Villanova in the 1960s- it was a very different place. Women were only accepted into the nursing school prior to 1968. The Pit was the only Dining Hall. The Student Government was elected by delegates until reformed into the current SGA in 1967. The Villanovan was an exceptionally anti-establishment publication. And across the board, people were angry.
Villanova was in a relatively unique position during this time. Like college campuses throughout the country, students were reacting to a variety of political and cultural changes. At the same time, they were influenced by changes in the Catholic Church such as The Second Vatican Council. This led to something of tumultuous time for Villanova students. The protests throughout the country gave students a sense of courage and anger, and affected their experience at Villanova. They were upset about all types of issued: the quality of food, forced morality, the lack of an intellectual environment, individual rights, and national issues. Villanova students did not simply take issue with these problems: they did something about them.
Each aspect of Villanova that students found oppressive or offensive was protested and, unsurprisingly, eventually changed. Rules regarding parietals, dress code, and religion were loosened and life at Villanova began to offer more room for development, growth, and creativity among their students. It is also important to note that students at this time were incredibly focused on their own education both in and out of their classes. One significant change was to the Villanova Bookstore, which had previously only sold school textbooks. There was a significant push to encourage the bookstore to offer other intellectual publications that would enrich student learning. It was for this reason that the current bookstore in Kennedy Hall was opened.
The most interesting developments, however, were the Student Rights Protests. In 1968, one of the most revolutionary years in American history, the SGA wrote a Student Bill of Rights which, among other things, called for student awareness of all financial decisions. It was a significant stretch of time before this the administration adopted this measure, and it sparked years of anger throughout the Villanova community. Eventually, student class president Richard Brown actually sued the university along with 11 other students for violations of freedom of speech and unfair expulsion. Through student action, each concern that was raised was addressed and eventually changed and adopted within the student community.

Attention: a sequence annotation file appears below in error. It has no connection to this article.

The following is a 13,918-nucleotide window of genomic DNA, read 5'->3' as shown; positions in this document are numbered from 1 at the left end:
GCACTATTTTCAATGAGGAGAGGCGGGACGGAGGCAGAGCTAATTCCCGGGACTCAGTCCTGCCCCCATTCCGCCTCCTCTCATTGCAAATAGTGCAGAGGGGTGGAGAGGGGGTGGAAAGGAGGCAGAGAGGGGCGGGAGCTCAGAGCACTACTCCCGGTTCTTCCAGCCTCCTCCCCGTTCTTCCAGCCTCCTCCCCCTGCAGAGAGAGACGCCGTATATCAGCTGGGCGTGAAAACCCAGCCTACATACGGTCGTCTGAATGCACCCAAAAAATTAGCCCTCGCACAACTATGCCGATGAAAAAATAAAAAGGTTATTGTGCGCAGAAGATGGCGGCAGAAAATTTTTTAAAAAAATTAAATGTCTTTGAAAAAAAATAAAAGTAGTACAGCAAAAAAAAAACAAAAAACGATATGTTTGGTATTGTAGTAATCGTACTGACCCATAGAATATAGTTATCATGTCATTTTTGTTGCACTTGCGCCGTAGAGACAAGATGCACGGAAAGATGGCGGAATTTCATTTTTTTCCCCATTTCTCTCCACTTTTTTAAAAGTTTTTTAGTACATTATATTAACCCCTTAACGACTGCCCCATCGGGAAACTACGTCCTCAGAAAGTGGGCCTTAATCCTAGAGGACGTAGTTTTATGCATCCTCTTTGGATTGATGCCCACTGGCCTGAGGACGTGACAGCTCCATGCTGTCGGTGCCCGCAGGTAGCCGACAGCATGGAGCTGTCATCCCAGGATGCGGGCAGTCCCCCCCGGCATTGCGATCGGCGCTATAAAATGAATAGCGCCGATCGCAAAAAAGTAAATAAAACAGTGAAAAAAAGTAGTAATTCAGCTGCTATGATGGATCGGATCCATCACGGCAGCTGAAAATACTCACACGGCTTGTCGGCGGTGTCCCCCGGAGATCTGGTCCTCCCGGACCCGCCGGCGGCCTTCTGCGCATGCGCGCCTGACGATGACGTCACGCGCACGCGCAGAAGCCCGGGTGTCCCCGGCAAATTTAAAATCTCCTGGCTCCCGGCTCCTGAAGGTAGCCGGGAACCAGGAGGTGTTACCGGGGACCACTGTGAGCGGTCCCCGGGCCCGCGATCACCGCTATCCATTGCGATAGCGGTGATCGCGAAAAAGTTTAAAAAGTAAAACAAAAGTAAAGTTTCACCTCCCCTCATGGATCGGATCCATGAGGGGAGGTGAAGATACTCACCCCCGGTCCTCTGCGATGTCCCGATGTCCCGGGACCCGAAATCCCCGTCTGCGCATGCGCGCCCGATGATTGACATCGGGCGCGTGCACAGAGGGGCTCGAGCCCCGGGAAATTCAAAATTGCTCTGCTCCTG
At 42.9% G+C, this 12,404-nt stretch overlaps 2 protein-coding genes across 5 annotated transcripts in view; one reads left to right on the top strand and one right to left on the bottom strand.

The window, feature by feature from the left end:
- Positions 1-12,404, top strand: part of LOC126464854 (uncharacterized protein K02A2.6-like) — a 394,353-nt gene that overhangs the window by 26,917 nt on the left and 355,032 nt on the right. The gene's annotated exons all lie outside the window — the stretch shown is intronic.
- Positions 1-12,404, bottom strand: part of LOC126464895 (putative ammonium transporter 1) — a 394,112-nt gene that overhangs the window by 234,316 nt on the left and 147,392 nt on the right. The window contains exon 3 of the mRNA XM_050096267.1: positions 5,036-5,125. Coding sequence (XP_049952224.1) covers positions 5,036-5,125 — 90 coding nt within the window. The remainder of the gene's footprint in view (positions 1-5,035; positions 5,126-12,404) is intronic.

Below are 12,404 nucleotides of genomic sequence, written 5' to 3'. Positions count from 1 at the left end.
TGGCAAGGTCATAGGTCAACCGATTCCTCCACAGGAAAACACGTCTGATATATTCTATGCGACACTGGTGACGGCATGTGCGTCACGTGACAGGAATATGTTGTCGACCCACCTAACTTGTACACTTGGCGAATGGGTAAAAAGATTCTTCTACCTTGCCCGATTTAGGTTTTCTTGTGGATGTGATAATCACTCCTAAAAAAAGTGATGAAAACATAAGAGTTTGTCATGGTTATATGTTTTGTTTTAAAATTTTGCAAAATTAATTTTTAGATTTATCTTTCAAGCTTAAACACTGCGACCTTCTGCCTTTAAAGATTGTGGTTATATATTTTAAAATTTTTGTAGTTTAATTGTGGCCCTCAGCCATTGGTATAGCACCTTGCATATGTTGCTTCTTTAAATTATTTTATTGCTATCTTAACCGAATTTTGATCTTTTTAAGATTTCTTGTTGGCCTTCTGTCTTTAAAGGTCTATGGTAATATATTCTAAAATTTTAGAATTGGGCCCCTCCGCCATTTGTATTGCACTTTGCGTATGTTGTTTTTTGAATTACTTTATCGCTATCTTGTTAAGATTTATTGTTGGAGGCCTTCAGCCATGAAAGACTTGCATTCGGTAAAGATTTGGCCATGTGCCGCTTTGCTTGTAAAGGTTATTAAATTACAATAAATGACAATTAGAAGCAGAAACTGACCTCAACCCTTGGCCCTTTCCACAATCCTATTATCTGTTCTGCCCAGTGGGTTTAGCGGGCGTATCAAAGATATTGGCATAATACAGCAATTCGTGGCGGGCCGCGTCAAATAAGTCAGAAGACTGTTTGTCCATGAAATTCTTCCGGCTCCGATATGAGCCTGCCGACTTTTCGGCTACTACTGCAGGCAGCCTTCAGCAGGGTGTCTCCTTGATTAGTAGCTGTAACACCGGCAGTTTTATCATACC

While most Villanova protests focused on local issues, it is also important to note that the students did have some involvement with more national protests. Like the rest of the country, they valiantly fought with environmental issues, the Vietnam War, and racial tensions. On January 20, 1965, a day memorialized in the Connelly Center today, Martin Luther King Jr. came to speak to four thousand people tightly packed in the field house (these were the days before the Pavilion). Another thousand students were turned away.
As a whole, 1960s students were involved in their school. This does not mean that they participated in several clubs and had busy schedules. Rather, they took a genuine interest in their education and their community and strove to solve the problems they faced.
How does this compare to students today? An honest look at the student body shows a distinct change in the students from this era. SGA and the Villanovan, while both reputable and admirable institutions, are more focused on working in conjunction with the administration rather than in opposition. The bookstore, which students once fought for, has returned to simply selling required texts and nobody is concerned. Last year, there were four political organizations on campus. However, both the College Democrats and the College Libertarians have disbanded for the 2013-2014 school year. Parietal rules are consistently broken and complained about, but no action is taken to reform them. The greatest school wide rebellion seems to be our general refusal to refer to that trail to South Campus the “Wildcat Path.”
There are several reasons for this. First of all, Villanova is a better place to be today than it was 50 years ago. The professors and administration are more willing to work with students and help build a better university. Father Peter Donahue is more interested in aiding students in a holistic college experience than was his predecessor Father Edward McCarthy. This is largely due to the work and sacrifice of those students who protested and occupied Villanova’s halls and offices during the 1960s and 1970s. With this acknowledgement comes a certain responsibility; students in the past were able to make legitimate changes because they didn’t accept problems. Instead, they took action. Students today have a responsibility towards similar involvement and work. Villanova should be an even better place for the students of 2060 than it is today.
For more information about Villanova’s History, check out Villanova University, 1842-1992: American-Catholic-Augustinian by David Contasta, available at Falvey Memorial Library.
By Maggie Lamb